This Week in Colorado History: High School Athletics, National Parks, and Macabre Profit

The athletes of Golden High School decided to improve their athletics by hiring an official athletic director this year in 1915, reported “The Colorado Transcript.” The more than fifty athletes (all boys as Title IX was still nearly sixty years away) heatedly discussed how to improve their athletic fortunes and concluded an official director was necessary. Funding for the new position was to come from the baseball team relinquishing their $75 sweaters. The athletes hoped to be able to compete against other Colorado high schools and raise their profile as a Golden sporting group relative to Mines.

This month in 1915, “The Rocky Mountain National park was dedicated to the people of all the world for all time.” Leaders from around the state took in the opening exercises for the park despite a slight drizzle. Enos A. Mills told of his efforts “to keep the land of Colorado magic inviolate for generations to come,” and as he did so the drizzle turned to a solid rain. S.T. Mather, the Secretary of the Interior’s assistant, explained plans for the park’s future after Mills spoke. It continued to rain. The rain continued as Governor George A. Carlson spoke, but near the end of his speech “the clouds parted as if by the action of some mighty, unseen hand, and the sun of Colorado broke forth in rain-tinged splendor from across the newly laid snow on Longs’ peak,” reported “The Colorado Transcript.”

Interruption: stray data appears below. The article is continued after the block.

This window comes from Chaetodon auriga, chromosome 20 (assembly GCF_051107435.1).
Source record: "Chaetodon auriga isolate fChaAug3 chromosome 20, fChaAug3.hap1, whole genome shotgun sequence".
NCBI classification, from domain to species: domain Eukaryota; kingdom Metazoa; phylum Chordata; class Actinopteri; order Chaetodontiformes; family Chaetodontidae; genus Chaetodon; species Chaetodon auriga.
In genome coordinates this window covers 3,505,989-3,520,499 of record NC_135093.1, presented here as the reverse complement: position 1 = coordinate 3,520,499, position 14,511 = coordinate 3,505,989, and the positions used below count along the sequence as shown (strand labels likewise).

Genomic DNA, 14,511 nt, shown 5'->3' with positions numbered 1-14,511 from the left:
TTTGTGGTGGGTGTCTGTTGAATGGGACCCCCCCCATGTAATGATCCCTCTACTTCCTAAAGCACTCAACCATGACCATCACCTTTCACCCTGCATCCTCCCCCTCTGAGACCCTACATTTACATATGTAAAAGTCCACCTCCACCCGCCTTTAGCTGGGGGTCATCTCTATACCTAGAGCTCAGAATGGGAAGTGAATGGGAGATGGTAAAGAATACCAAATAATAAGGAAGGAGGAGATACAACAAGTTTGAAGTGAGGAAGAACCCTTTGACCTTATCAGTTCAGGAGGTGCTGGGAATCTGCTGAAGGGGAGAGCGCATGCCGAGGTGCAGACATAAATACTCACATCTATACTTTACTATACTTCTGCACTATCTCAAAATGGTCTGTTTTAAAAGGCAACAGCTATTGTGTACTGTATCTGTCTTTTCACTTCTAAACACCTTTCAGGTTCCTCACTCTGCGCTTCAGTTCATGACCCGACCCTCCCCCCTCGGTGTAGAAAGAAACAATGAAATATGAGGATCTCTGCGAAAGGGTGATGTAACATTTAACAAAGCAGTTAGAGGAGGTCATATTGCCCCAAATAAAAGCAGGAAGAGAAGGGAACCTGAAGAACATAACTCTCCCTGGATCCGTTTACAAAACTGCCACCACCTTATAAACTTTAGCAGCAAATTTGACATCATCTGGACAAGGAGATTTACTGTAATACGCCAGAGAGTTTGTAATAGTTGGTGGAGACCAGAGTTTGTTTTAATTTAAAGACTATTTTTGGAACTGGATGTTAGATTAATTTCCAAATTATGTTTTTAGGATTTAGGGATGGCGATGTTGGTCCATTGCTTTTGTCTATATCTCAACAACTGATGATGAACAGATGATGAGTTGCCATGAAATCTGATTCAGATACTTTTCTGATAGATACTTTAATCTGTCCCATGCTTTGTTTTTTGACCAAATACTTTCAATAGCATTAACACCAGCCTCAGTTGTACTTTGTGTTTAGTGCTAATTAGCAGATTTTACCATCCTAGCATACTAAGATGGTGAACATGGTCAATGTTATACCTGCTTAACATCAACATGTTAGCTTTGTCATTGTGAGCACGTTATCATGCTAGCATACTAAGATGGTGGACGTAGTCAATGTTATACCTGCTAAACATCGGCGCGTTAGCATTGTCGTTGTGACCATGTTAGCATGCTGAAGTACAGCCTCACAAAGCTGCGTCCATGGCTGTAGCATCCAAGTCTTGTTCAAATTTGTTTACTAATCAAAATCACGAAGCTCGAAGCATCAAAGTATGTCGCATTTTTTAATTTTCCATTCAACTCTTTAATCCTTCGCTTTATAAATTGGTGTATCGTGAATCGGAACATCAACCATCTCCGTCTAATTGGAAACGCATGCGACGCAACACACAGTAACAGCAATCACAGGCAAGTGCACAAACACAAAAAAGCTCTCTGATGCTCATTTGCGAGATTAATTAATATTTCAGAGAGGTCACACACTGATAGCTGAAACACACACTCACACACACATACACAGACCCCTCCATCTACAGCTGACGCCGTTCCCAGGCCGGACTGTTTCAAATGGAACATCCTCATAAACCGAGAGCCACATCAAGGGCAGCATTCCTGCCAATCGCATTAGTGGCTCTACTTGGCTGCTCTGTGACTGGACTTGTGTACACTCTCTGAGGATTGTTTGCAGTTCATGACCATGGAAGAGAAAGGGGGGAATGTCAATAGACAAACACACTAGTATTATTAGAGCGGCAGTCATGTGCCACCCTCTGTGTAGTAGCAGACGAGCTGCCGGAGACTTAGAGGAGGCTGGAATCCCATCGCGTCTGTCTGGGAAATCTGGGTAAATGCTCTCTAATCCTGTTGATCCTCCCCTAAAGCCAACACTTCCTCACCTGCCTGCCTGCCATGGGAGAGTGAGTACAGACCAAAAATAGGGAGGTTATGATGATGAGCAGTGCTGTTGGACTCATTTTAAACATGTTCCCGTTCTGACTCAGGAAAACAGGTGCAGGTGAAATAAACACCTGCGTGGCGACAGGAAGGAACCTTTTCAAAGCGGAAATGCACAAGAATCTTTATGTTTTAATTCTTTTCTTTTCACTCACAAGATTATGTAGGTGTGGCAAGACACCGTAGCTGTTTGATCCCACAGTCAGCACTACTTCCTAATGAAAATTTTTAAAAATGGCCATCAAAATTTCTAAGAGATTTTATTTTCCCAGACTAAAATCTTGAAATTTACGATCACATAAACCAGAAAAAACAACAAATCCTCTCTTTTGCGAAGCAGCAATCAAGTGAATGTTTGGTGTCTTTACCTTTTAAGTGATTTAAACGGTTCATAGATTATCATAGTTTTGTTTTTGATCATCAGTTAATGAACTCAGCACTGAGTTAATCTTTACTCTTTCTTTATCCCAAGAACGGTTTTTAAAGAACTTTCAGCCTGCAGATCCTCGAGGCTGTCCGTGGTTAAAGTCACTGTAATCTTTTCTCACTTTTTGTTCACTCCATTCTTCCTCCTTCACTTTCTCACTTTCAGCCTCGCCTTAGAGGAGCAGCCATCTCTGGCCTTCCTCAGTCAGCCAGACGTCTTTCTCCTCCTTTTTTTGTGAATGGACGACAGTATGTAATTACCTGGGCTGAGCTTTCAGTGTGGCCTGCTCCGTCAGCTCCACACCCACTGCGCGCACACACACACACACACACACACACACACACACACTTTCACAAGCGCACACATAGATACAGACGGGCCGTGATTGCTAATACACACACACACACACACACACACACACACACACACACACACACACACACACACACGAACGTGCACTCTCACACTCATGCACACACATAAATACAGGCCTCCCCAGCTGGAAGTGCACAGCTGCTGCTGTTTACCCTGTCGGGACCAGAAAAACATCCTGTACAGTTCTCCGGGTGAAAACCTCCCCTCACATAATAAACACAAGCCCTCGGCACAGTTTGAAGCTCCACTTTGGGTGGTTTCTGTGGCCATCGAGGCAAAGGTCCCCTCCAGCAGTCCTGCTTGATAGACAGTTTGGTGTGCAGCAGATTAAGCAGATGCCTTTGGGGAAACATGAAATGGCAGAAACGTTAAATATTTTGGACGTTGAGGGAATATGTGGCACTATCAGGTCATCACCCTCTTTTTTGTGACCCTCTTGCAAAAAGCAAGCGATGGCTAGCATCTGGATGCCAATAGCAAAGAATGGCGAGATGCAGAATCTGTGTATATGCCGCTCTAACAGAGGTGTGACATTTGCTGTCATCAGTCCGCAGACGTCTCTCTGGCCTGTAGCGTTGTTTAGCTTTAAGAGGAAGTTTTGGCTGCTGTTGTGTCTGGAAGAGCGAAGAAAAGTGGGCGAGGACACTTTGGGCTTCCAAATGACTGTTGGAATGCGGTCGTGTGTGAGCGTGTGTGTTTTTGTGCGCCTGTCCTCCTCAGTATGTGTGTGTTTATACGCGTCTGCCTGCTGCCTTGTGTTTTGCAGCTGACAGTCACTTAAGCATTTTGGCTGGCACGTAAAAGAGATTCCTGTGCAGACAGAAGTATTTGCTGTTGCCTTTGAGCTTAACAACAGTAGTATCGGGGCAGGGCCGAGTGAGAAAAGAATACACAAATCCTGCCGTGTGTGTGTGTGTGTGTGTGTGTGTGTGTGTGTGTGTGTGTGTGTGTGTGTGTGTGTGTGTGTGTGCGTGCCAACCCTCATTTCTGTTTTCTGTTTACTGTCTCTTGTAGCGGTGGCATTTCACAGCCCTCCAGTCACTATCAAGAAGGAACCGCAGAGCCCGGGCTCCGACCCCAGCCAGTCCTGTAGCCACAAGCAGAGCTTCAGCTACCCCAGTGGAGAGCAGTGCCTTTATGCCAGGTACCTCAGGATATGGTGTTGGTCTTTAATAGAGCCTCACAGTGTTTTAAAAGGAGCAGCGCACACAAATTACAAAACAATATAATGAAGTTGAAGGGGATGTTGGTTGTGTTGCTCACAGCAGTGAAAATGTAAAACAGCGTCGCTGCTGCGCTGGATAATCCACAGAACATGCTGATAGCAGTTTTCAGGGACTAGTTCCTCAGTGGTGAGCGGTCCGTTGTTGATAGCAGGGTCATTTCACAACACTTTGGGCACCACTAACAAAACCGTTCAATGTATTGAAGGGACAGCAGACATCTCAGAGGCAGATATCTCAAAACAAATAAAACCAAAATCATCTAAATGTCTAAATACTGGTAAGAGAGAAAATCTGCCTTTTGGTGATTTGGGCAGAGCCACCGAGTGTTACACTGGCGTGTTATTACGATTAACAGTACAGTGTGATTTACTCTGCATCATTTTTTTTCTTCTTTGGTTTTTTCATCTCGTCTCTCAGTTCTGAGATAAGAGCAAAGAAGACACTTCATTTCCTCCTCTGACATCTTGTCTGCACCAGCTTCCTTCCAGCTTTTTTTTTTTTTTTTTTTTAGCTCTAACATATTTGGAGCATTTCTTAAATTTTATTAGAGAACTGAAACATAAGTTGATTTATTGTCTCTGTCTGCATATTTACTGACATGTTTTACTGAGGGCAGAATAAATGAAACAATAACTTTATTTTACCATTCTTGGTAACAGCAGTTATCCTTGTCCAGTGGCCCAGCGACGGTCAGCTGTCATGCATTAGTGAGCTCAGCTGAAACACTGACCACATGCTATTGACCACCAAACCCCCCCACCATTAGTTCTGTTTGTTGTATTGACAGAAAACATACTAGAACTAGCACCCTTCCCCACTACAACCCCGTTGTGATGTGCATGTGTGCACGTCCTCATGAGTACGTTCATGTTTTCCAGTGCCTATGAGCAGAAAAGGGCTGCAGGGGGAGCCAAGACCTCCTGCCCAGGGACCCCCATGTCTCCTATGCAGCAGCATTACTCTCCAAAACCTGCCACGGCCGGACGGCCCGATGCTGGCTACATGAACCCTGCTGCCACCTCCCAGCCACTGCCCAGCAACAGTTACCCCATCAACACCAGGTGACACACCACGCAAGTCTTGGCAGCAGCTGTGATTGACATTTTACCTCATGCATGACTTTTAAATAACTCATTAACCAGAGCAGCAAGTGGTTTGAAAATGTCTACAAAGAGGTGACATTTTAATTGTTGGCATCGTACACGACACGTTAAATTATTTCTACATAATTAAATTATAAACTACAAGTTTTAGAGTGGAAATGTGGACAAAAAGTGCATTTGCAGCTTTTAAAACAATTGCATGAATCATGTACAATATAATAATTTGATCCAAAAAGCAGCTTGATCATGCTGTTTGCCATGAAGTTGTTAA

One man’s sharp memory earned him thirteen dollars this week in 1916. Albert Belgin of Arvada read a report searching for a woman whose husband had died in Colorado fifteen years previous. Belgin had known the couple and recalled that she had pre-deceased him. He also recalled that the dead husband Captain Farrand owed him thirteen dollars, which he was able to collect from the estate.

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